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This 4-CD set celebrates the 100th anniversary of the London Symphony Orchestra, tracing its development and rise to a place among the world's premier orchestras. Founded in 1904 by 46 disgruntled members of Sir Henry Wood's Queen's Hall Orchestra and 53 adventurous young colleagues, the LSO became the first self-governing, cooperatively owned English orchestra. (It was also the first to tour America.) To safeguard its autonomy, the LSO had "Principal Conductors" and guests instead of music directors; in the booklet, the players talk about them very affectionately. Observing the orchestra's evolution and its incredible responsiveness to these very different conductors is one of the fascinations on this journey through a century of music-making. Although the recorded sound is influenced by advances in technology and, in the live recordings, varying acoustics, the playing is invariably wonderful: terrific performances of great music, chosen to bring out the best in musicians and conductors. The LSO's very first recording of 1914 opens the set: Weber's "Oberon" Overture under Arthur Nikisch. The sound is antique, the strings slide, the trombones bray, the ensemble is messy, but the playing has an exuberance that augurs well for the future. The set ends with two excerpts from Berlioz's Benvenuto Cellini under the LSO's present Principal Conductor, Sir Colin Davis, a renowned Berlioz specialist, with whom the orchestra has had a long, close relationship. Captured at London's Barbican Center in 1999, the performance is thrilling, although, like several of the set's live recordings, imperfectly balanced. Among the highlights are appearances by two guest conductors. In 1938, Bruno Walter--whom the players "felt God had put in charge"--made Beethoven's "Coriolan" Overture sound ravishingly warm and singing; by contrast, Stravinsky's Petrouchka and Tchaikovsky's Fifth Symphony, recorded live at the 1994 Salzburg Festival, are driven, steely, almost militaristically precise under George Solti. Josef Krips' performance of Schubert's Sixth Symphony of 1948 projects elegance, delicacy, sweetness, grace, clarity, and leisurely expressiveness; the players felt Krips was turning them into a "suave, homogenous Austrian" orchestra. One of the orchestra's favorite maestros was Pierre Monteux, "who had so much? musicianship and wisdom to impart." Recorded live in Vienna 1963, his Tchaikovsky Romeo and Juliet is lush and surging, going from ardent lyricism to turbulent passion, and sounds fabulous. In a 1966 Promenade concert, István Kertész goes all out in contrasting dynamics and emotions in Schubert's "Unfinished" and Dvorák's Sixth Symphonies, but the sound at the Albert Hall is not good. At the Barbican in 1997, Debussy's Jeux is all shimmering color, atmosphere and mercurial mood under Michael Tilson Thomas. In this musical cornucopia, listeners will find their own favorites. --Edith Eisler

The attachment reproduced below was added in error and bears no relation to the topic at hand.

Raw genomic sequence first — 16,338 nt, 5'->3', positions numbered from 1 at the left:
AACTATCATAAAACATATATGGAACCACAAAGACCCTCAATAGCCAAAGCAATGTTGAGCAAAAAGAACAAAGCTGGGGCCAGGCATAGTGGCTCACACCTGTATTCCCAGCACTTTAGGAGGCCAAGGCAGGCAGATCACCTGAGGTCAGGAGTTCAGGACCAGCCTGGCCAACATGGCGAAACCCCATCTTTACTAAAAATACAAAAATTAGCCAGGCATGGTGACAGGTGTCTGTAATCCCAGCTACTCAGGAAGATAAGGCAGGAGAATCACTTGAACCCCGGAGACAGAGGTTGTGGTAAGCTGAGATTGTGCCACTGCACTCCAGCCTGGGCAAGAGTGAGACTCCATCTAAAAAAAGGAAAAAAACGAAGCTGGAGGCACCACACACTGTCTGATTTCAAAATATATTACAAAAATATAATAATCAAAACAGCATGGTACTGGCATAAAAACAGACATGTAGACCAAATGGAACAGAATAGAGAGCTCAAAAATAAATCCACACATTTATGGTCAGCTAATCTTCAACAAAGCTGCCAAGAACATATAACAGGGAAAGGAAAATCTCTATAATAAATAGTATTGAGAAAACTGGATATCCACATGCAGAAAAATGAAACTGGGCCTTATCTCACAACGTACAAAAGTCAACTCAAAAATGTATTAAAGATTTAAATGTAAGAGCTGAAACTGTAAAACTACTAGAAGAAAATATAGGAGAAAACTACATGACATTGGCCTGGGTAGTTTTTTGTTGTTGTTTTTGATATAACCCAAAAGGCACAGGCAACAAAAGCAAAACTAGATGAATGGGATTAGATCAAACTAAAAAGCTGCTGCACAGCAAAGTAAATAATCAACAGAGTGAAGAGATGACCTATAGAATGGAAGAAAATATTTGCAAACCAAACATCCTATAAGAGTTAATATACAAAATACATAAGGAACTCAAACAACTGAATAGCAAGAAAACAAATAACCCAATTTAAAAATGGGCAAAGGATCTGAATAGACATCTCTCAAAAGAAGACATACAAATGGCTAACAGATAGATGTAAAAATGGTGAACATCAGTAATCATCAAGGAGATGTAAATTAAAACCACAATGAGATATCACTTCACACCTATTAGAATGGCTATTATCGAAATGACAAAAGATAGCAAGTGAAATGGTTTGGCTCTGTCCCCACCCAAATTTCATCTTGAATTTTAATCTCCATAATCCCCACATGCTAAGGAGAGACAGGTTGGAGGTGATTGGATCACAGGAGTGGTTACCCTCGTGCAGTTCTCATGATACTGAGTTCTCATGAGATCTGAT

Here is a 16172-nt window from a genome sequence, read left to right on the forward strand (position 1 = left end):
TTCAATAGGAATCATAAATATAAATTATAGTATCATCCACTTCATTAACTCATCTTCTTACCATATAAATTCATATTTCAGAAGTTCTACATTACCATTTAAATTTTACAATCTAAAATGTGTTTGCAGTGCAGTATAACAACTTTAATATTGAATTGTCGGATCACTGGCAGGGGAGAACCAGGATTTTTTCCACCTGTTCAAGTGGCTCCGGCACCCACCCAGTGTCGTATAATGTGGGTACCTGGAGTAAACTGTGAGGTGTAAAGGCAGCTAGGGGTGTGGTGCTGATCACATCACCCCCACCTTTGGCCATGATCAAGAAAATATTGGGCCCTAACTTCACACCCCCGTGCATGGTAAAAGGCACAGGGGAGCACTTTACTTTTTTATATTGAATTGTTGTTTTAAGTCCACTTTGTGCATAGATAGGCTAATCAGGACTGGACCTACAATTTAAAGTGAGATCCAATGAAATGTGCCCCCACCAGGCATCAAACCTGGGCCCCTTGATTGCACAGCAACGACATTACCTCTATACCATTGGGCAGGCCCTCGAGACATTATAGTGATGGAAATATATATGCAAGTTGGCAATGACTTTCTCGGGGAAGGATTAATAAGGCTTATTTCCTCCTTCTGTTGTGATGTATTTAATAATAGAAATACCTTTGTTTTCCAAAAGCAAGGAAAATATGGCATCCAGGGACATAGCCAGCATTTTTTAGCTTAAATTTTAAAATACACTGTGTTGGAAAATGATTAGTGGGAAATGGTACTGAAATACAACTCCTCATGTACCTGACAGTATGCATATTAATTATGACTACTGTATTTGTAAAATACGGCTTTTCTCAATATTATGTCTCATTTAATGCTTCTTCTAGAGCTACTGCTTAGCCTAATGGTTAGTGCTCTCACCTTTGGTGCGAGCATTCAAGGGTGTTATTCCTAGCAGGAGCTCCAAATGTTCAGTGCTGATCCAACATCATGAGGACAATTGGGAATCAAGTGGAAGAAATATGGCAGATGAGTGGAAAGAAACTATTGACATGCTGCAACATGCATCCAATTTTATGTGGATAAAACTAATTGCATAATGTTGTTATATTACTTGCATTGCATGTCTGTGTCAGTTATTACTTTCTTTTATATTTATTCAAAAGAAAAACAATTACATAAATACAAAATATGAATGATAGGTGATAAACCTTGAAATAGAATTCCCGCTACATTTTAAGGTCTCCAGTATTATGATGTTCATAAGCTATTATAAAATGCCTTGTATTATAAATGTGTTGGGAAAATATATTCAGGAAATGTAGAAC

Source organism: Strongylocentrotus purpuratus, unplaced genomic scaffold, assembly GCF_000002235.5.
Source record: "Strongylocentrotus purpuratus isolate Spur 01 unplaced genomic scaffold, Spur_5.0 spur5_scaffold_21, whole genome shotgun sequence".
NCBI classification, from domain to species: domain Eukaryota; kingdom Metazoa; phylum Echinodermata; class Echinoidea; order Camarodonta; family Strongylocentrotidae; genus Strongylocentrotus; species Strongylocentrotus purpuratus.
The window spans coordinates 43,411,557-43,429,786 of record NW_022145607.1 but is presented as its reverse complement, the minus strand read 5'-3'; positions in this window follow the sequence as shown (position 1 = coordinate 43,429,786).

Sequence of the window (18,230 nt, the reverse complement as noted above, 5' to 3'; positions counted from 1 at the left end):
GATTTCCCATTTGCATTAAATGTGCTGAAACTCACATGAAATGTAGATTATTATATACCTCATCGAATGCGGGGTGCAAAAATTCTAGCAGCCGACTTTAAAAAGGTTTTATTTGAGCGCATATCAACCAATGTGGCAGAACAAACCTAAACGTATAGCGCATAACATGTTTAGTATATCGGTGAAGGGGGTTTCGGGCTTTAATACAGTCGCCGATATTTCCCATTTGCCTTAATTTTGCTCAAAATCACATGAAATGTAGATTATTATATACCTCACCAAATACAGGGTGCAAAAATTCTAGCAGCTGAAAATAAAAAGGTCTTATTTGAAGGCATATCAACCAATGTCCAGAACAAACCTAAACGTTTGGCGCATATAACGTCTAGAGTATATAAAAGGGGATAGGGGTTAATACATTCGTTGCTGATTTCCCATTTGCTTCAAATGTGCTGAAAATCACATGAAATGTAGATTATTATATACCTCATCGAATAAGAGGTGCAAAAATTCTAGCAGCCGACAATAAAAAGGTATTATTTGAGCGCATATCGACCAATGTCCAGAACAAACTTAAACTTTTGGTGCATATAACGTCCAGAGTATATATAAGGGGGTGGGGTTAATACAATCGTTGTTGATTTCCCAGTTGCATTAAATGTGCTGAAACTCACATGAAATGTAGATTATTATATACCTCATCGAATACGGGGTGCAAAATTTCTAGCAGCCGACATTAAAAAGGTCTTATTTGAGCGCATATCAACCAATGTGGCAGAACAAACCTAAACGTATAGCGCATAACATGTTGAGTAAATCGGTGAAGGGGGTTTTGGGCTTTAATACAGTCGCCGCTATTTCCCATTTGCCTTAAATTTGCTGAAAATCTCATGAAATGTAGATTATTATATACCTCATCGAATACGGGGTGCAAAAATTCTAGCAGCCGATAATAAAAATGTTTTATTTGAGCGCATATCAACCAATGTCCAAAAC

CD Reviews